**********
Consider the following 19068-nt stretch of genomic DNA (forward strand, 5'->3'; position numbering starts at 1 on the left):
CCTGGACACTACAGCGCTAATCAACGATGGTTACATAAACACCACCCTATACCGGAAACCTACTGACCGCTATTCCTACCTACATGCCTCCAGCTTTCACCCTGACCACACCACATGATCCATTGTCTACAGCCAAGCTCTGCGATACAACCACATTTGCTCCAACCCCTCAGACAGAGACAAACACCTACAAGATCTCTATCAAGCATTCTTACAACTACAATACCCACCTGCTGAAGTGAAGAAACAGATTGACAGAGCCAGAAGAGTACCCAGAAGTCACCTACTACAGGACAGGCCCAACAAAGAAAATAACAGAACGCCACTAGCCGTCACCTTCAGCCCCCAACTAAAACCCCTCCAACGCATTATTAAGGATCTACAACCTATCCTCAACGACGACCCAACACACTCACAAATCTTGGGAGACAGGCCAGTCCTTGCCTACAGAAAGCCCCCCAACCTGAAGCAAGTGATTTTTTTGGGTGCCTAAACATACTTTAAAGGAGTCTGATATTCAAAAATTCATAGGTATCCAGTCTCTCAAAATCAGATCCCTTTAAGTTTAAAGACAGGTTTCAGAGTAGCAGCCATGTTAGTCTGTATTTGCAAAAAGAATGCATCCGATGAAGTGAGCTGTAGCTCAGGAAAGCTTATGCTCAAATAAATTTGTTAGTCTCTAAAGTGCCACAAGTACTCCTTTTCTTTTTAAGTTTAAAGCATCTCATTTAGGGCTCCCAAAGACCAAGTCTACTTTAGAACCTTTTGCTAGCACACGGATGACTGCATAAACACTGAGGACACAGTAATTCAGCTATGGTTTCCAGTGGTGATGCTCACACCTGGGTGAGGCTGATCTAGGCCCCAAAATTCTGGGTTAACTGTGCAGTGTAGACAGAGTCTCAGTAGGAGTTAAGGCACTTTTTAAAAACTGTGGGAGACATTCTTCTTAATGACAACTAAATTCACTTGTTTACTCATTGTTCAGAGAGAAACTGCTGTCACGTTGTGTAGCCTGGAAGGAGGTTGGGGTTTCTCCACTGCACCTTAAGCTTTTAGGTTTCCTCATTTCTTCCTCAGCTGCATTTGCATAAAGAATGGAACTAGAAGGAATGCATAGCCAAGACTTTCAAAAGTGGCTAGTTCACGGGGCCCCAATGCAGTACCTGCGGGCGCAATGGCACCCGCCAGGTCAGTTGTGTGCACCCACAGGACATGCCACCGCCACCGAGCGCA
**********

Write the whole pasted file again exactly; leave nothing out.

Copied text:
Consider the following 19068-nt stretch of genomic DNA (forward strand, 5'->3'; position numbering starts at 1 on the left):
CCTGGACACTACAGCGCTAATCAACGATGGTTACATAAACACCACCCTATACCGGAAACCTACTGACCGCTATTCCTACCTACATGCCTCCAGCTTTCACCCTGACCACACCACATGATCCATTGTCTACAGCCAAGCTCTGCGATACAACCACATTTGCTCCAACCCCTCAGACAGAGACAAACACCTACAAGATCTCTATCAAGCATTCTTACAACTACAATACCCACCTGCTGAAGTGAAGAAACAGATTGACAGAGCCAGAAGAGTACCCAGAAGTCACCTACTACAGGACAGGCCCAACAAAGAAAATAACAGAACGCCACTAGCCGTCACCTTCAGCCCCCAACTAAAACCCCTCCAACGCATTATTAAGGATCTACAACCTATCCTCAACGACGACCCAACACACTCACAAATCTTGGGAGACAGGCCAGTCCTTGCCTACAGAAAGCCCCCCAACCTGAAGCAAGTGATTTTTTTGGGTGCCTAAACATACTTTAAAGGAGTCTGATATTCAAAAATTCATAGGTATCCAGTCTCTCAAAATCAGATCCCTTTAAGTTTAAAGACAGGTTTCAGAGTAGCAGCCATGTTAGTCTGTATTTGCAAAAAGAATGCATCCGATGAAGTGAGCTGTAGCTCAGGAAAGCTTATGCTCAAATAAATTTGTTAGTCTCTAAAGTGCCACAAGTACTCCTTTTCTTTTTAAGTTTAAAGCATCTCATTTAGGGCTCCCAAAGACCAAGTCTACTTTAGAACCTTTTGCTAGCACACGGATGACTGCATAAACACTGAGGACACAGTAATTCAGCTATGGTTTCCAGTGGTGATGCTCACACCTGGGTGAGGCTGATCTAGGCCCCAAAATTCTGGGTTAACTGTGCAGTGTAGACAGAGTCTCAGTAGGAGTTAAGGCACTTTTTAAAAACTGTGGGAGACATTCTTCTTAATGACAACTAAATTCACTTGTTTACTCATTGTTCAGAGAGAAACTGCTGTCACGTTGTGTAGCCTGGAAGGAGGTTGGGGTTTCTCCACTGCACCTTAAGCTTTTAGGTTTCCTCATTTCTTCCTCAGCTGCATTTGCATAAAGAATGGAACTAGAAGGAATGCATAGCCAAGACTTTCAAAAGTGGCTAGTTCACGGGGCCCCAATGCAGTACCTGCGGGCGCAATGGCACCCGCCAGGTCAGTTGTGTGCACCCACAGGACATGCCACCGCCACCGAGCGCA